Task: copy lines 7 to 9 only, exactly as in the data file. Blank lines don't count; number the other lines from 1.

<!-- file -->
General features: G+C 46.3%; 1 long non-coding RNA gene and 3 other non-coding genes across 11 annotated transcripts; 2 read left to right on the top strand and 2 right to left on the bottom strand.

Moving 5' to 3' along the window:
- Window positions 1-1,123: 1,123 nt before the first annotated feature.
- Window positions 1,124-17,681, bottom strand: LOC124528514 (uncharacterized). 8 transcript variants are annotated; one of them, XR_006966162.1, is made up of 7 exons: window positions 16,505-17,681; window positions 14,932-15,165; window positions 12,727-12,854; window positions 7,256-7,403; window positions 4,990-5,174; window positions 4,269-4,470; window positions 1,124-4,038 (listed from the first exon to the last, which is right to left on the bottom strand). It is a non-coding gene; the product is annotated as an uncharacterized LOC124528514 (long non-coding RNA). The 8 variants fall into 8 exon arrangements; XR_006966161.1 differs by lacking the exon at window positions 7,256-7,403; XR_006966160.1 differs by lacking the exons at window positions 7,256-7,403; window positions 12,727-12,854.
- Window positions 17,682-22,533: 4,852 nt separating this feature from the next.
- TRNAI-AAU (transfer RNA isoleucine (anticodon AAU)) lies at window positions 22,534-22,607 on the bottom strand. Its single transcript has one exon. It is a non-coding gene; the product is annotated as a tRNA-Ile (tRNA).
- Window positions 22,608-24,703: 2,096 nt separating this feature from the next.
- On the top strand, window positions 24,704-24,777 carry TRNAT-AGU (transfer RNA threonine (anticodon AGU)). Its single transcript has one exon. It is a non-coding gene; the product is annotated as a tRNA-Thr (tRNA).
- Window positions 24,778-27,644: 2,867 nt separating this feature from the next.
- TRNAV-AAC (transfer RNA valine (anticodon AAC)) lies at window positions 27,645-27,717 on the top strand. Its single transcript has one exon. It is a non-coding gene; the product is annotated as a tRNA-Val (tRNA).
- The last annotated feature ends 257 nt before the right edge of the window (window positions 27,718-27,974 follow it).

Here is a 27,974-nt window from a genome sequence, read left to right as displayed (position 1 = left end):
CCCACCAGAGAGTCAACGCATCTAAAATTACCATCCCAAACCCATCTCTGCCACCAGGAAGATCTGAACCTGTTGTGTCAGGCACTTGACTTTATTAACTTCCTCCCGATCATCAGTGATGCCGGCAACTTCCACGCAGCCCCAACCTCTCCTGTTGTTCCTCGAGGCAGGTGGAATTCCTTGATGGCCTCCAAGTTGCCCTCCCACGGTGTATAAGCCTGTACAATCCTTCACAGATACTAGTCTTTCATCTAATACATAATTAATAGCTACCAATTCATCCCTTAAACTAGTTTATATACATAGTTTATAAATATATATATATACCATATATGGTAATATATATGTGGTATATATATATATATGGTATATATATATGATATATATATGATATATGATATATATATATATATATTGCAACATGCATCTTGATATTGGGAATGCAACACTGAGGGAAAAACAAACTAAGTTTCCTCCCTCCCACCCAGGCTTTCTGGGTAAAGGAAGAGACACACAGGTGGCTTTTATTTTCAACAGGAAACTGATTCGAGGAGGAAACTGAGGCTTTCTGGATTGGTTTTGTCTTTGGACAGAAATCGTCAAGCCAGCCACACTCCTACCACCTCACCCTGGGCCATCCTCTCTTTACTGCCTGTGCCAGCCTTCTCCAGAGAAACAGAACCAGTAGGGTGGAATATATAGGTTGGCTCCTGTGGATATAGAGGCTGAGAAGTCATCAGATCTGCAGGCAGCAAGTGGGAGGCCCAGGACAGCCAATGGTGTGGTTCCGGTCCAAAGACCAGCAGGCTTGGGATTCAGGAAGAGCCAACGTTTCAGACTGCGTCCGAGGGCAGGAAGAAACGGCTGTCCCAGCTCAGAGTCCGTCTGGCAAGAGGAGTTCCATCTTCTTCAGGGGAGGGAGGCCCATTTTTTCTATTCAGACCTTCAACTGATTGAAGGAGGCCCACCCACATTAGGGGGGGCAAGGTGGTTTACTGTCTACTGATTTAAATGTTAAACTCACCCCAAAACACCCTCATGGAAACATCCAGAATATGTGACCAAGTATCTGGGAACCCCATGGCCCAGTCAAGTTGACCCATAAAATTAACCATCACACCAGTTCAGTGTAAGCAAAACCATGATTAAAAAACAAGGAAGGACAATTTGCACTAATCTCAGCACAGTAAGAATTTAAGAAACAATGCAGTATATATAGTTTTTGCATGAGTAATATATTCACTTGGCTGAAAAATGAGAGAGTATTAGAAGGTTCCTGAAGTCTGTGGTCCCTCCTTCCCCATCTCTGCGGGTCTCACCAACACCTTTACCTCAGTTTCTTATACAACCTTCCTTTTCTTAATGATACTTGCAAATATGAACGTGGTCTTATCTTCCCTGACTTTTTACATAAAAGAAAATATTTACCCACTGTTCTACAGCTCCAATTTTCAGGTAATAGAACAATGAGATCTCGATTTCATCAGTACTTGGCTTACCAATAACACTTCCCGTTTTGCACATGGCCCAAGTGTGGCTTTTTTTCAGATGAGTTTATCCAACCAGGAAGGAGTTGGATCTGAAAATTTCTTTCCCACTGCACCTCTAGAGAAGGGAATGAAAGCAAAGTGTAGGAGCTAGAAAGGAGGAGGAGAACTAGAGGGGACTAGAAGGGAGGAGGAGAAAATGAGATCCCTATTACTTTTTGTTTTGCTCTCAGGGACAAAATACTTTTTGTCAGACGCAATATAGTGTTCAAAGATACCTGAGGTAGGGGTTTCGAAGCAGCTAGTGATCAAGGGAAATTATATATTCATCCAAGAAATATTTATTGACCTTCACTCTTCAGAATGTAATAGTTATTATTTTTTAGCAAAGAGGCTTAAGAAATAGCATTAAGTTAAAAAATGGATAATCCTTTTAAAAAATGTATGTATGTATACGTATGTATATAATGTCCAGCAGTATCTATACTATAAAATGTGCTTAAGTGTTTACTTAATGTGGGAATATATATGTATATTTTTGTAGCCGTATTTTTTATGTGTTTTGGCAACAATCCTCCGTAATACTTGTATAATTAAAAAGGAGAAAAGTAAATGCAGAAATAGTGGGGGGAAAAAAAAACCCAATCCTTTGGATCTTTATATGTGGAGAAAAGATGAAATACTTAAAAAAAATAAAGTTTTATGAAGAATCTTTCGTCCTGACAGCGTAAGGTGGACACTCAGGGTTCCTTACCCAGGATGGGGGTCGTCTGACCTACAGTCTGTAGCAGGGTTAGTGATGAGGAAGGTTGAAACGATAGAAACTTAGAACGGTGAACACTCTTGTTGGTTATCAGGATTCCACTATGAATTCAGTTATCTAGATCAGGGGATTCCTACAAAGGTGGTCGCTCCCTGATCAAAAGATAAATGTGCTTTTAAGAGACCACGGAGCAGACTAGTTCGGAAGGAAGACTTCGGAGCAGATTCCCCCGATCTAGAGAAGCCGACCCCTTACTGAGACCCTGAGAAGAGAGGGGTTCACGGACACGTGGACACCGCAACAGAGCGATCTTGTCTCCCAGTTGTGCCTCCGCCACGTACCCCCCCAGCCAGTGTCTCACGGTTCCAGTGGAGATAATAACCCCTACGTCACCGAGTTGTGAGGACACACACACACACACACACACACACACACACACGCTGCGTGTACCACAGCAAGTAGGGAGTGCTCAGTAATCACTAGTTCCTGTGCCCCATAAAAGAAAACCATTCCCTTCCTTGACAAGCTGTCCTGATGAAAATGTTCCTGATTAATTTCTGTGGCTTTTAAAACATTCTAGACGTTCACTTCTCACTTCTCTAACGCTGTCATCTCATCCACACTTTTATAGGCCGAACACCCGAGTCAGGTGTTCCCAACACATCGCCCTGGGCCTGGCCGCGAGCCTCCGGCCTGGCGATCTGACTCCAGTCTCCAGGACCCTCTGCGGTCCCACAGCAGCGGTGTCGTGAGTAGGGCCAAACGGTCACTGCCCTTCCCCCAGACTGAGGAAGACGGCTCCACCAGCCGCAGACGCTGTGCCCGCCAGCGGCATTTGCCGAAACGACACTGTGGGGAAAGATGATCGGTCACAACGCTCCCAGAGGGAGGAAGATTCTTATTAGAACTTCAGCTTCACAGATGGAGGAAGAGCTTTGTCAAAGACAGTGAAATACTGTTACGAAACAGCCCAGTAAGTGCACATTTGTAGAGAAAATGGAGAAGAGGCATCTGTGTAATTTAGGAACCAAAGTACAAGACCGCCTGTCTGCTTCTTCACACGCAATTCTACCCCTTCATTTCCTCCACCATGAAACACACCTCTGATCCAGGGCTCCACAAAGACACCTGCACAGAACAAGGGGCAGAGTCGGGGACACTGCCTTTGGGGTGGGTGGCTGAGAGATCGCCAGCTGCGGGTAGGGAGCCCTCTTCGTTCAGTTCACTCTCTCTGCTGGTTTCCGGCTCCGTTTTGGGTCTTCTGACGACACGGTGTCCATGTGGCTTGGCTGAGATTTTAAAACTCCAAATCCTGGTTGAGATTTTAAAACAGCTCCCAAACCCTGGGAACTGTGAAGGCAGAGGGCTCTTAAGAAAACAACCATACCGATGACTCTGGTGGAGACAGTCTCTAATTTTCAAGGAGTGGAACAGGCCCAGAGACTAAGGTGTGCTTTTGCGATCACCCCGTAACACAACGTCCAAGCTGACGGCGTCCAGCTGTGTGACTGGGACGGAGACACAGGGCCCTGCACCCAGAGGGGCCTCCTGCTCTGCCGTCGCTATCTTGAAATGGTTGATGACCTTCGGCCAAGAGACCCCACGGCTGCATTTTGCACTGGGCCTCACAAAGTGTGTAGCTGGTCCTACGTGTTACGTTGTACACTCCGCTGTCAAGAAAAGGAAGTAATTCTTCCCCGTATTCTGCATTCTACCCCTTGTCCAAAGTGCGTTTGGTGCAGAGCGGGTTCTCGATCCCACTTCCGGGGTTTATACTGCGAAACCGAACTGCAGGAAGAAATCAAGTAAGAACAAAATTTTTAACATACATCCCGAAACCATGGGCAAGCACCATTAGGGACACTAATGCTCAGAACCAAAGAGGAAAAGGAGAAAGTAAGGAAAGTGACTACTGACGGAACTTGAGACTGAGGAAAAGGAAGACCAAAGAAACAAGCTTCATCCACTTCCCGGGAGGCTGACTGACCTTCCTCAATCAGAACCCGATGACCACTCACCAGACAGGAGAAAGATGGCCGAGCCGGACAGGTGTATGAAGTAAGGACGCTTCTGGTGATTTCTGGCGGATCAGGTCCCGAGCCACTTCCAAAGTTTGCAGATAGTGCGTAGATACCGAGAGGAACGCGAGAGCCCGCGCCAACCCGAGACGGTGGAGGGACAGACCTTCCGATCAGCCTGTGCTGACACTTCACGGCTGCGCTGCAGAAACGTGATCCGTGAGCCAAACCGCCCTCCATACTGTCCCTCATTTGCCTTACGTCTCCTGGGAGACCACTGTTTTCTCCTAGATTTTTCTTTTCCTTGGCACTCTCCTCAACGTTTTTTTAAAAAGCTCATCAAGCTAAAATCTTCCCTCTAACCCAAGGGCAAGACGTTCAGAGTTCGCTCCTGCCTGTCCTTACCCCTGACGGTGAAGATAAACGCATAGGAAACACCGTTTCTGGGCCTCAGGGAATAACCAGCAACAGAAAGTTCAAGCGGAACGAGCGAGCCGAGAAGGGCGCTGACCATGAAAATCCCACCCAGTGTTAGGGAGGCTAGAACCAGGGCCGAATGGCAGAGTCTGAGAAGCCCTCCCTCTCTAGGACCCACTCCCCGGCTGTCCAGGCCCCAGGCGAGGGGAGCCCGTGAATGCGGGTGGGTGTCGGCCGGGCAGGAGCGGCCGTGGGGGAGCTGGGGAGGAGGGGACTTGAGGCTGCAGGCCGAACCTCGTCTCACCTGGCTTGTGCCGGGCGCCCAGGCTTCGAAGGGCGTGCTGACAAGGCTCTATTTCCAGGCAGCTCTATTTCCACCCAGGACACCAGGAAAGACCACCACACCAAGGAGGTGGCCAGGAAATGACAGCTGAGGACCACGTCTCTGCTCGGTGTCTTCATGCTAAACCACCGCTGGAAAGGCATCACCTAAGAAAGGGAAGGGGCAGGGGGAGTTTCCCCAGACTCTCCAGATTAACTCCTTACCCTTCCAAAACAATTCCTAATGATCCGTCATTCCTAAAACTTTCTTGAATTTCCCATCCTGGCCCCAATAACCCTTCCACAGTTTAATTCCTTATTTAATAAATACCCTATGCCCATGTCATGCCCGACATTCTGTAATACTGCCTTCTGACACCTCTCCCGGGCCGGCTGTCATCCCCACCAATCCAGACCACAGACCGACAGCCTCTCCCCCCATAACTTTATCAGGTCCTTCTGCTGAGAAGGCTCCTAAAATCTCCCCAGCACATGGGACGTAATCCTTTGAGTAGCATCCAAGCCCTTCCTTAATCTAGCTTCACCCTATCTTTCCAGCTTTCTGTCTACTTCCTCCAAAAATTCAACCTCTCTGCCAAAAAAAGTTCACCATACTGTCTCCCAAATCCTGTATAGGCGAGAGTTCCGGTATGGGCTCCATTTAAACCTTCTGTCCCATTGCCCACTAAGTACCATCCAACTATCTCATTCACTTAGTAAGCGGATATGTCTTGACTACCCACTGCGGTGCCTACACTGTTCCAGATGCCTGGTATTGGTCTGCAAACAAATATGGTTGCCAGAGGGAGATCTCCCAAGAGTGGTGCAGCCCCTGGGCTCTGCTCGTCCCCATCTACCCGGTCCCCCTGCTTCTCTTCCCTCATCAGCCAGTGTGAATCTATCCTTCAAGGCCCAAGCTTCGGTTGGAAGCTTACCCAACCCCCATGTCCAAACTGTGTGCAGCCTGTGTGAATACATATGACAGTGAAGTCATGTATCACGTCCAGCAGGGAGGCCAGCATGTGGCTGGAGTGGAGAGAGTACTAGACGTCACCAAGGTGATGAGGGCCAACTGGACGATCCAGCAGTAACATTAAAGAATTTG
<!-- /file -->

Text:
- Window positions 22,608-24,703: 2,096 nt separating this feature from the next.
- On the top strand, window positions 24,704-24,777 carry TRNAT-AGU (transfer RNA threonine (anticodon AGU)). Its single transcript has one exon. It is a non-coding gene; the product is annotated as a tRNA-Thr (tRNA).
- Window positions 24,778-27,644: 2,867 nt separating this feature from the next.